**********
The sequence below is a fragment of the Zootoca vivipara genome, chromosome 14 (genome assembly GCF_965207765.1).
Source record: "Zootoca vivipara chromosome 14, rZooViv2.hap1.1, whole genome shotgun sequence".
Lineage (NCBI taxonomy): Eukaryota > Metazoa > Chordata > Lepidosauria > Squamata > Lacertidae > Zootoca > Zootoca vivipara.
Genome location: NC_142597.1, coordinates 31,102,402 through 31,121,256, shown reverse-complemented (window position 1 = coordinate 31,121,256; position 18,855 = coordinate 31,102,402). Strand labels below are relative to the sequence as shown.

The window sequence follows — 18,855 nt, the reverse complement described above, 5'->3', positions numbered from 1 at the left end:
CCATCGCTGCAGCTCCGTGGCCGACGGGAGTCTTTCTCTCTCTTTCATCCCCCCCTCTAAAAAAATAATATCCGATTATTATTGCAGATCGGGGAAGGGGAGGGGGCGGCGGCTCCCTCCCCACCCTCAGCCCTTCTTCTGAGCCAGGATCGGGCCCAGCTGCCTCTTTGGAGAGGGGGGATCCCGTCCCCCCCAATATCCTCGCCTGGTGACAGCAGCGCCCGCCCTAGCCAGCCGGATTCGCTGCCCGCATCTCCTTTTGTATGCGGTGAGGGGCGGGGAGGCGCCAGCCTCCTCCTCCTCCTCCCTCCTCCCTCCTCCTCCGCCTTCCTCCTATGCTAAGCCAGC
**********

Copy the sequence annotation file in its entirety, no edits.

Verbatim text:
The sequence below is a fragment of the Zootoca vivipara genome, chromosome 14 (genome assembly GCF_965207765.1).
Source record: "Zootoca vivipara chromosome 14, rZooViv2.hap1.1, whole genome shotgun sequence".
Lineage (NCBI taxonomy): Eukaryota > Metazoa > Chordata > Lepidosauria > Squamata > Lacertidae > Zootoca > Zootoca vivipara.
Genome location: NC_142597.1, coordinates 31,102,402 through 31,121,256, shown reverse-complemented (window position 1 = coordinate 31,121,256; position 18,855 = coordinate 31,102,402). Strand labels below are relative to the sequence as shown.

The window sequence follows — 18,855 nt, the reverse complement described above, 5'->3', positions numbered from 1 at the left end:
CCATCGCTGCAGCTCCGTGGCCGACGGGAGTCTTTCTCTCTCTTTCATCCCCCCCTCTAAAAAAATAATATCCGATTATTATTGCAGATCGGGGAAGGGGAGGGGGCGGCGGCTCCCTCCCCACCCTCAGCCCTTCTTCTGAGCCAGGATCGGGCCCAGCTGCCTCTTTGGAGAGGGGGGATCCCGTCCCCCCCAATATCCTCGCCTGGTGACAGCAGCGCCCGCCCTAGCCAGCCGGATTCGCTGCCCGCATCTCCTTTTGTATGCGGTGAGGGGCGGGGAGGCGCCAGCCTCCTCCTCCTCCTCCCTCCTCCCTCCTCCTCCGCCTTCCTCCTATGCTAAGCCAGC